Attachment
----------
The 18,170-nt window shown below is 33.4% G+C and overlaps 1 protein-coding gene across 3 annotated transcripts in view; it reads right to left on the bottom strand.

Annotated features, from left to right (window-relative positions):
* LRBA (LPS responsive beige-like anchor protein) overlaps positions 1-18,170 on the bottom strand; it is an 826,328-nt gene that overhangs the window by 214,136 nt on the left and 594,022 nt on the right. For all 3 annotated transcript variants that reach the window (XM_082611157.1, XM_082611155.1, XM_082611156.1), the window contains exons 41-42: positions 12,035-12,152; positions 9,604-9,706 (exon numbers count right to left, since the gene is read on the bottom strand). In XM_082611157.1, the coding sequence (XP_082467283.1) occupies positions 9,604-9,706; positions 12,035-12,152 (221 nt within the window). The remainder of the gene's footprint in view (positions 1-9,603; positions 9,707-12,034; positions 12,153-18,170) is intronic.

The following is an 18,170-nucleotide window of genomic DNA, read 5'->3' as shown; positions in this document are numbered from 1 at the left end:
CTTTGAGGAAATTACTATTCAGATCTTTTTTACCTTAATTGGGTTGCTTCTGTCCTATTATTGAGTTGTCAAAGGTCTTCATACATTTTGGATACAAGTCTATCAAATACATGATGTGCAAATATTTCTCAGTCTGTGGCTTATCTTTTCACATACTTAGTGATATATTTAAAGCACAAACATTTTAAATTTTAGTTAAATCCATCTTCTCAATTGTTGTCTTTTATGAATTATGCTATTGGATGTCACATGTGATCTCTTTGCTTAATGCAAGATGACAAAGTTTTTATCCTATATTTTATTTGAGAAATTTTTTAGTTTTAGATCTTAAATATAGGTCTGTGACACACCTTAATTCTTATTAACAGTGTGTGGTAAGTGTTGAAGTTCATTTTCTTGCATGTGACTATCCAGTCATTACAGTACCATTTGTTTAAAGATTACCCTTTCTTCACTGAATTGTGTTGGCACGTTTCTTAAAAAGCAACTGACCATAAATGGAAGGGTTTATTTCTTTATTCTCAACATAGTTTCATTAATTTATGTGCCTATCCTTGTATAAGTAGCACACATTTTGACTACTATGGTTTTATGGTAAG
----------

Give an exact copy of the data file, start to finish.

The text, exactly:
The 18,170-nt window shown below is 33.4% G+C and overlaps 1 protein-coding gene across 3 annotated transcripts in view; it reads right to left on the bottom strand.

Annotated features, from left to right (window-relative positions):
* LRBA (LPS responsive beige-like anchor protein) overlaps positions 1-18,170 on the bottom strand; it is an 826,328-nt gene that overhangs the window by 214,136 nt on the left and 594,022 nt on the right. For all 3 annotated transcript variants that reach the window (XM_082611157.1, XM_082611155.1, XM_082611156.1), the window contains exons 41-42: positions 12,035-12,152; positions 9,604-9,706 (exon numbers count right to left, since the gene is read on the bottom strand). In XM_082611157.1, the coding sequence (XP_082467283.1) occupies positions 9,604-9,706; positions 12,035-12,152 (221 nt within the window). The remainder of the gene's footprint in view (positions 1-9,603; positions 9,707-12,034; positions 12,153-18,170) is intronic.

The following is an 18,170-nucleotide window of genomic DNA, read 5'->3' as shown; positions in this document are numbered from 1 at the left end:
CTTTGAGGAAATTACTATTCAGATCTTTTTTACCTTAATTGGGTTGCTTCTGTCCTATTATTGAGTTGTCAAAGGTCTTCATACATTTTGGATACAAGTCTATCAAATACATGATGTGCAAATATTTCTCAGTCTGTGGCTTATCTTTTCACATACTTAGTGATATATTTAAAGCACAAACATTTTAAATTTTAGTTAAATCCATCTTCTCAATTGTTGTCTTTTATGAATTATGCTATTGGATGTCACATGTGATCTCTTTGCTTAATGCAAGATGACAAAGTTTTTATCCTATATTTTATTTGAGAAATTTTTTAGTTTTAGATCTTAAATATAGGTCTGTGACACACCTTAATTCTTATTAACAGTGTGTGGTAAGTGTTGAAGTTCATTTTCTTGCATGTGACTATCCAGTCATTACAGTACCATTTGTTTAAAGATTACCCTTTCTTCACTGAATTGTGTTGGCACGTTTCTTAAAAAGCAACTGACCATAAATGGAAGGGTTTATTTCTTTATTCTCAACATAGTTTCATTAATTTATGTGCCTATCCTTGTATAAGTAGCACACATTTTGACTACTATGGTTTTATGGTAAG